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Gaza food crisis is nothing like anything chef José Andrés had seen before

LEILA FADEL, BYLINE: For the last several years, renowned chef Jose Andres has run toward the screams. After floods, earthquakes, in the middle of wars - he's often among the first to show up, scrambling to feed people through the World Central Kitchen, a nonprofit food aid organization he founded some years ago. Last year, Andres was on the frontlines in Ukraine. This year, it's Gaza - a conflict zone, he says, is unlike any other he's seen.

JOSE ANDRES: In Ukraine, you always can retreat to the safety of the areas that is not really an active frontline. The issue in Gaza is the Palestinian people - they don't have anywhere else to go. They don't have anywhere else to retreat. They cannot run any further.

FADEL: As the founder of World Central Kitchen - I mean, it's an organization that is about feeding people living through the worst days of their lives. What do you think about this war strategy of cutting Gaza off from food and water for weeks on end - I mean, before the aid trucks were even allowed in - and now, at this point, many aid organizations saying, this is not enough?

ANDRES: So what I will say that, in situations like this, the best is that everybody recognizes that food and water is a universal right. The best is that no children, no woman, nobody should be going through the pains of war, that nobody should be shooting civilians. And what I mean, nobody, is everybody. We need to remember how this latest issue began. This was a terrorist attack by Hamas into the southern part of Israel. We cannot forget that. We cannot use finger pointing at the other side without taking our own responsibility for our own actions and doings. Many Palestinians I've been able to speak to, and many tell me, I don't have an issue with the Israeli people. I don't have an issue with these people. I only want the best for my family, for my children, to have a future better than mine. That's why I always say, we need to believe in longer tables. What is good for me must be good for others.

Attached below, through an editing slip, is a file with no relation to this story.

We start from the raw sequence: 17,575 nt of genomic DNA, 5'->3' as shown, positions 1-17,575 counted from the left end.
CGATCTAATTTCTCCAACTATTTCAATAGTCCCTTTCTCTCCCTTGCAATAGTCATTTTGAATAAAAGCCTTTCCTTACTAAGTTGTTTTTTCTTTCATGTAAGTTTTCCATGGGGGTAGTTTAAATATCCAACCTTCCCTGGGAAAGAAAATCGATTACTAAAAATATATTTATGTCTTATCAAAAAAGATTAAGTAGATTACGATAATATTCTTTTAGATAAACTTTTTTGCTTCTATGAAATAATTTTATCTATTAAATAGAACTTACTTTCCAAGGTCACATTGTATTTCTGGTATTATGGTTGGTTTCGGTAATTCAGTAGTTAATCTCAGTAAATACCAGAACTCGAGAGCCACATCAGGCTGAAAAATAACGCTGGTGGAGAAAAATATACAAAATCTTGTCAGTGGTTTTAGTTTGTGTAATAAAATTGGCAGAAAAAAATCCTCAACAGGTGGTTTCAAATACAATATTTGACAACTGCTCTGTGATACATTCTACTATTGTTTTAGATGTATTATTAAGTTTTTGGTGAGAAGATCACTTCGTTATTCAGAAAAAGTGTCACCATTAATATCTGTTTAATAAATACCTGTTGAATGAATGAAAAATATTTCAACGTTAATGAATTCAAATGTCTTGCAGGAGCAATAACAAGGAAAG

FADEL: People in Gaza - beyond the incredible danger of the conflict, they've been cut off from food, water, fuel and electricity for many weeks. That has led to people starving. A new U.N. report says half a million people are now starving in Gaza. You know, one of the things the Israeli government will say that cutting off basic essentials was part of making sure it didn't fall into the hands of the wrong people - in this case, Hamas. And their interception of these essentials is what keeps Hamas going. Based on what you saw, were these basic essentials getting to where they needed to go?

ANDRES: By my understanding, for what I saw in the three days I was there, by all the information I have by the team members - not only World Central Kitchen, by other organizations - I will say that the very big majority of all these goods are going to the people. In Ukraine, we had the situation that we had to be delivering some of the aid of World Central Kitchen to a church that then the priest was going to deliver to the Russian troops. We did that because in exchange they liberated 17 Ukrainians that were under Russian command. And they liberated them in exchange of the food. And I do believe that the vast majority, 98% of the people in Palestine, are people that want peace, are people that don't want mayhem, are people that are trying to provide for their own. So I will say that this is what humanitarian organizations should be concentrated and that everybody should be allowing - we need to be feeding, bringing water, food and medicines to everybody in need and let the people doing war handling that on their own. I'm not going to get in the politics if it's the right or the wrong thing to do. What we cannot be doing is starving or killing many only because we are trying to oppress the few.